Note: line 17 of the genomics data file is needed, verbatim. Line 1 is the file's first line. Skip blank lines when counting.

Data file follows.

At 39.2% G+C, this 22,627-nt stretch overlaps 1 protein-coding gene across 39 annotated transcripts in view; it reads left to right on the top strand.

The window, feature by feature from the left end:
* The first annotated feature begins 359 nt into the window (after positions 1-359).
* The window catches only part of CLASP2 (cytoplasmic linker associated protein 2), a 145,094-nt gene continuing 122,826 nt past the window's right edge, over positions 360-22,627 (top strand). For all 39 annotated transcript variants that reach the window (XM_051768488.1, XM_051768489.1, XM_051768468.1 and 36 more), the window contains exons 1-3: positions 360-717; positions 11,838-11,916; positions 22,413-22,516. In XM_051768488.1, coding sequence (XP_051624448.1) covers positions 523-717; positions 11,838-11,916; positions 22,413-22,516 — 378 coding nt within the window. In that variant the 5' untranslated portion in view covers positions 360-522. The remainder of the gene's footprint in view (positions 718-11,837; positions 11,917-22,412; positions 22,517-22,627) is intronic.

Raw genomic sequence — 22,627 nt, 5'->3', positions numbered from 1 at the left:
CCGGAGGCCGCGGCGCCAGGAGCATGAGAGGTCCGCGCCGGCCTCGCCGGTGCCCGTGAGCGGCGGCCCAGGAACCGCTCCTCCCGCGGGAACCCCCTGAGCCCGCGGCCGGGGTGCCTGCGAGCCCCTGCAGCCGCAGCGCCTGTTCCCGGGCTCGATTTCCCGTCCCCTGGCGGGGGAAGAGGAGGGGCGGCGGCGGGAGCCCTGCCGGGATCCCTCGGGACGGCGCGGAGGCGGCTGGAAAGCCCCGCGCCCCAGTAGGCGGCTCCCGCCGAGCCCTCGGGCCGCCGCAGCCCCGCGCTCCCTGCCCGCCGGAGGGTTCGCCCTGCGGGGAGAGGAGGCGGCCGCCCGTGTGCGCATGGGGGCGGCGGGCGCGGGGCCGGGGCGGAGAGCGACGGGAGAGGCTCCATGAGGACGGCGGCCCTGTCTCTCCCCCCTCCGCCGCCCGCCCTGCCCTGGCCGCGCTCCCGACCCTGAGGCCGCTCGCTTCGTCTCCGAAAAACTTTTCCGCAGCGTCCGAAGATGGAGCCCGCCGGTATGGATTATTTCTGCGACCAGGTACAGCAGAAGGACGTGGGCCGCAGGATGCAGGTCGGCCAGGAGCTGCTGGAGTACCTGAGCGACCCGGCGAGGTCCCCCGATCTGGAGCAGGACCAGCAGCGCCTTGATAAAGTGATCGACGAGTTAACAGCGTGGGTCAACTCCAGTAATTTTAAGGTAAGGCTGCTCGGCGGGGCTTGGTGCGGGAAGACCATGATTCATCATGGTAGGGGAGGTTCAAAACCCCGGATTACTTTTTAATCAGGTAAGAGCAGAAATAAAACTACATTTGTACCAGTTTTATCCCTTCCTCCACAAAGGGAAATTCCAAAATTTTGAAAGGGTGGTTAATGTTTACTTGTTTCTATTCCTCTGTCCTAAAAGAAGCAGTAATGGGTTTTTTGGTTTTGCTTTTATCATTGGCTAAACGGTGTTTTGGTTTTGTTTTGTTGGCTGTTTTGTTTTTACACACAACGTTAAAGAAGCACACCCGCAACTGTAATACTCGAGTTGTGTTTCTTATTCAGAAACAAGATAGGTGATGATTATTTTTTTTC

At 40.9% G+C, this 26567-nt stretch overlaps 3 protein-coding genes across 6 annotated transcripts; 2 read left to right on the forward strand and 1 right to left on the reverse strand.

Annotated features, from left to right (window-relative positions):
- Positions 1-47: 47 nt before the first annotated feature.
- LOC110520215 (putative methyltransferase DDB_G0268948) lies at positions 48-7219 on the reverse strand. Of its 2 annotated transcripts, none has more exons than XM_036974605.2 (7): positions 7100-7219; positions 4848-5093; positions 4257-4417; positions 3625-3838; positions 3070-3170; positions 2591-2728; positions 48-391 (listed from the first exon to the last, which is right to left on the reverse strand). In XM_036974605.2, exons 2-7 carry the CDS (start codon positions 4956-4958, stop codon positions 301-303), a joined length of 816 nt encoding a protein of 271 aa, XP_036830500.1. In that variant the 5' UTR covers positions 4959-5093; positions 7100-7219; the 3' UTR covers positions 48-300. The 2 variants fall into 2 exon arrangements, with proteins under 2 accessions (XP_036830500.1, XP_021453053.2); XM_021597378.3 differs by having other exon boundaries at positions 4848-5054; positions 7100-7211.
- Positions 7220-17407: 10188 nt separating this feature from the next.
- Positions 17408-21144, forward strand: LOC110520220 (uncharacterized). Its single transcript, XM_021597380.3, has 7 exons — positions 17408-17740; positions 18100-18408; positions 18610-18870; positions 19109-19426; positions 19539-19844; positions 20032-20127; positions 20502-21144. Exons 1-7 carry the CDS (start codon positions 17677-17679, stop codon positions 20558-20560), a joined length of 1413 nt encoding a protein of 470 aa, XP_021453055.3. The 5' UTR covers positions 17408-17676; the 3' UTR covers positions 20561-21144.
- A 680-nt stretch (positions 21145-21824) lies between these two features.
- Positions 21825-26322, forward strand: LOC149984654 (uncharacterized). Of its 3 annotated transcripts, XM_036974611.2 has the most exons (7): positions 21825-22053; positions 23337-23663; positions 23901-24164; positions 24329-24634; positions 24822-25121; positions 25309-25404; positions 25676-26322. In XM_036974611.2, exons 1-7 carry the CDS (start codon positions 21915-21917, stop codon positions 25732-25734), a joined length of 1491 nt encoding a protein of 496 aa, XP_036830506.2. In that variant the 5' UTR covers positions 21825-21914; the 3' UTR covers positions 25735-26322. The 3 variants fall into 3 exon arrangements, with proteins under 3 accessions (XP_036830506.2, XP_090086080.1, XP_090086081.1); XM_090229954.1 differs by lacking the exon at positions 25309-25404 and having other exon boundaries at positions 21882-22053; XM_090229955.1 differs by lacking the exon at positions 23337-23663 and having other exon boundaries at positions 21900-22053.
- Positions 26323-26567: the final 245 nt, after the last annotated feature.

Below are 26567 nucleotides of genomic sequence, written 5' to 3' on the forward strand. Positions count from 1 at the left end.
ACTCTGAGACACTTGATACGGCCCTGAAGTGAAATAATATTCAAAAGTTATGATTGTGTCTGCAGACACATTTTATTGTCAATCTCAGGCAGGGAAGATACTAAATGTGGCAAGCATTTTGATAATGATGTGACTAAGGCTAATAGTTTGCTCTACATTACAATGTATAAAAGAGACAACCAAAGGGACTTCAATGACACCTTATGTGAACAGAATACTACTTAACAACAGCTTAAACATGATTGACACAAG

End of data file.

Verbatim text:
ACTCTGAGACACTTGATACGGCCCTGAAGTGAAATAATATTCAAAAGTTATGATTGTGTCTGCAGACACATTTTATTGTCAATCTCAGGCAGGGAAGATACTAAATGTGGCAAGCATTTTGATAATGATGTGACTAAGGCTAATAGTTTGCTCTACATTACAATGTATAAAAGAGACAACCAAAGGGACTTCAATGACACCTTATGTGAACAGAATACTACTTAACAACAGCTTAAACATGATTGACACAAG